From The May 2006 Issue of Lake Magazine

Hope Is A Seedling
By Martha Connelly

 

Winters have traditionally been the farmer's planning time, quiet days spent preparing for the spring crops, taking stock of last year's experiences, readying the farm equipment for the next season. The winter that has just passed was no different for Leann Landgrebe Stephens, although her wide-eyed enthusiasm for agricultural adventure has been tamed by Mother Nature herself. Last summer, she counted herself among drought-stricken Indiana farmers who got a stern firsthand lesson while facing their own Midwestern version of the Dust Bowl.

Stephens spent long, late-winter afternoons taking stock of her bitter education and coming to terms with the realities of farming in the 21st century. "I had to lay off my whole crew," she says. "There was no choice; we were losing our crops." Hers are searing memories of the summer of 2005, not the kind of carefree beach snapshots that 29-year-old women usually collect. There was heartbreak: But she's not part of the mainstream. She's a farmer.

The Landgrebe family has farmed this land west of Valparaiso, Ind., for four generations, even before U.S. 30 cut a four-lane swath through their farmland. Stephens recalls her childhood fascination with plants and fondly recalls picking beans on the family farm. She studied interior design in college, but found her love of the garden beginning to bloom. Settling into a home of her own, she started planting herbs in her backyard. Before long she had 14 raised gardens built to accommodate her flourishing herb collection. Friends flocked to her for fresh varieties that couldn't be bought at the supermarket. She had returned to her family roots.

The next step was a natural one for her: an organic farm. Revitalized by her gardens, Stephens adopted a holistic approach to vegetables and nutrition based on the principles of organic farming. Her resulting inspiration seemed logical: Convert the family farm to grow pure vegetables, and a new generation of consumers will come. (Husband Michael Stephens became involved as co-manager.) She christened her new farming venture Crème de la Crop, reflecting her fascination with French and Italian cuisines.

"Customers came from everywhere in droves," Stephens recalls. "We were totally amazed that so many people wanted our organically-grown vegetables. It was hard to keep up with the demand. We started out with three acres in 2004, and the next year we were planting 21." Epicureans were delighted with the array of fresh produce offered, from dozens of varieties of herbs to patty-pan squash and rattlesnake beans. This new farmer had tapped into a consumer niche that was hers for the taking. Her biodynamic produce was sold throughout the Chicago area, at Chesterton's European Market, and at farmer's markets in Valparaiso and at the Schoolhouse Shop in nearby Chesterton. Savvy chefs from trendy local restaurants were interested in getting supplied by Crème de la Crop.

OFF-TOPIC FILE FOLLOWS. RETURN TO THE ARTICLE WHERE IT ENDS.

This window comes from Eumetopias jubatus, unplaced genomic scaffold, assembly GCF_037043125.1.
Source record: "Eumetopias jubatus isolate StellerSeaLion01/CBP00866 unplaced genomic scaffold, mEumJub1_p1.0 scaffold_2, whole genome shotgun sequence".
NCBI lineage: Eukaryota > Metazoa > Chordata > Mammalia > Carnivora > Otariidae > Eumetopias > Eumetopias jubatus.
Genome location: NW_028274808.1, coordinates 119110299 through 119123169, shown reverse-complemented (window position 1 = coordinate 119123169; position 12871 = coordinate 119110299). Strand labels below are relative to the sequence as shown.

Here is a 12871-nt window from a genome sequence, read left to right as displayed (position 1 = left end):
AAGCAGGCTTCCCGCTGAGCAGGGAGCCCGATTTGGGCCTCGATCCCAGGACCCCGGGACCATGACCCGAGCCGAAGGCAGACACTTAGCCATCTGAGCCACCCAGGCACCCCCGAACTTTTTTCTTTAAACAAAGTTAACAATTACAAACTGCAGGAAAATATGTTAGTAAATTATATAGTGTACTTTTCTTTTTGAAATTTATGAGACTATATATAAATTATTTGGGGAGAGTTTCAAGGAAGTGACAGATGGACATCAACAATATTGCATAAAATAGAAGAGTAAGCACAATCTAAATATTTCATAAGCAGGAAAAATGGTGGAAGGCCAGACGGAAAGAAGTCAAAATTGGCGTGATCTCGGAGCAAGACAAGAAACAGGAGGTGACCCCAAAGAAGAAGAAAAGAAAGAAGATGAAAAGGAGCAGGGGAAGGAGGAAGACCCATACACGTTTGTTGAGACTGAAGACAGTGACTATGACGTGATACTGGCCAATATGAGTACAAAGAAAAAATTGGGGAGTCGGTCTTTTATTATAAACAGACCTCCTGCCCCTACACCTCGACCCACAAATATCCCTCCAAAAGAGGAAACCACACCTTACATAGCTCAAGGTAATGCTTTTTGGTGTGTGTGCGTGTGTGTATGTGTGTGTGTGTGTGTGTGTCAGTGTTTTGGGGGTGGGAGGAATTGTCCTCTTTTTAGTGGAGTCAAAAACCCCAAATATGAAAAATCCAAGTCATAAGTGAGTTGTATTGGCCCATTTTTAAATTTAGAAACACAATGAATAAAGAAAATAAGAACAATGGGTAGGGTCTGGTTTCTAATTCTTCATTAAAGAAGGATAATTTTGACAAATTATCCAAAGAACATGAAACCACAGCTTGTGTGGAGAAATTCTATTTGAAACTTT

The widening interest prodded Stephens to organize her venture as a Consumer Supported Agriculture (CSA) farm. A CSA has a group of shareholders who underwrite a farmer's entire growing season, and in return, they receive weekly boxes of fresh produce grown at their own farm. The focus is on producing safe food and maintaining a stable market through an economic partnership between consumers and farmers. Discriminating customers pay more to reap the benefit of knowing where their food comes from, as well as the satisfaction that their produce is chemical and pesticide-free. Besides that, they even get to know their own farmer.

With the financial stream secure, CSA farmers are able to devote themselves more to improving the soil and creating a healthy climate for growing fruits and vegetables. Their financial side is shared with a community of CSA members - shared for better or worse, that is.

Even after the setback last year's drought forced on her, Stephens says her goal remains the same: a CSA farm where she can experiment with crop variety, grow biodynamic vegetables and promote the healthy-lifestyle cause. She will rebuild her soil, install a drip-irrigation system and make improvements essential to her farm's infrastructure.

This year's plan is for a three-acre community garden, a test-garden that would give her free reign to experiment with vegetable-varieties, composting and cover-crops. These days she is experimenting with "compost tea," whose beneficial qualities were extolled at an alternative farmer's convention. "It helps with the soil compaction problem," she says, "and then it assists with soil micro-organisms too, all to make the fields more productive." Stephens looks forward, not back. "I want to put in greenhouses," she continues with warming conviction. In the winter, she was growing seedlings in the sunroom of her house. Organic seeds, the so-called heirloom varieties, fascinate her. She will test 70 tomato varieties in all, then gather community reaction this summer to determine taste favorites. She will test varieties of peas in a similar fashion.

Hope rises from Leann Landgrebe Stephens' dusty fields. During this rebuilding season at Crème de la Crop, she is setting down deeper roots and consciously reinventing the family farm.

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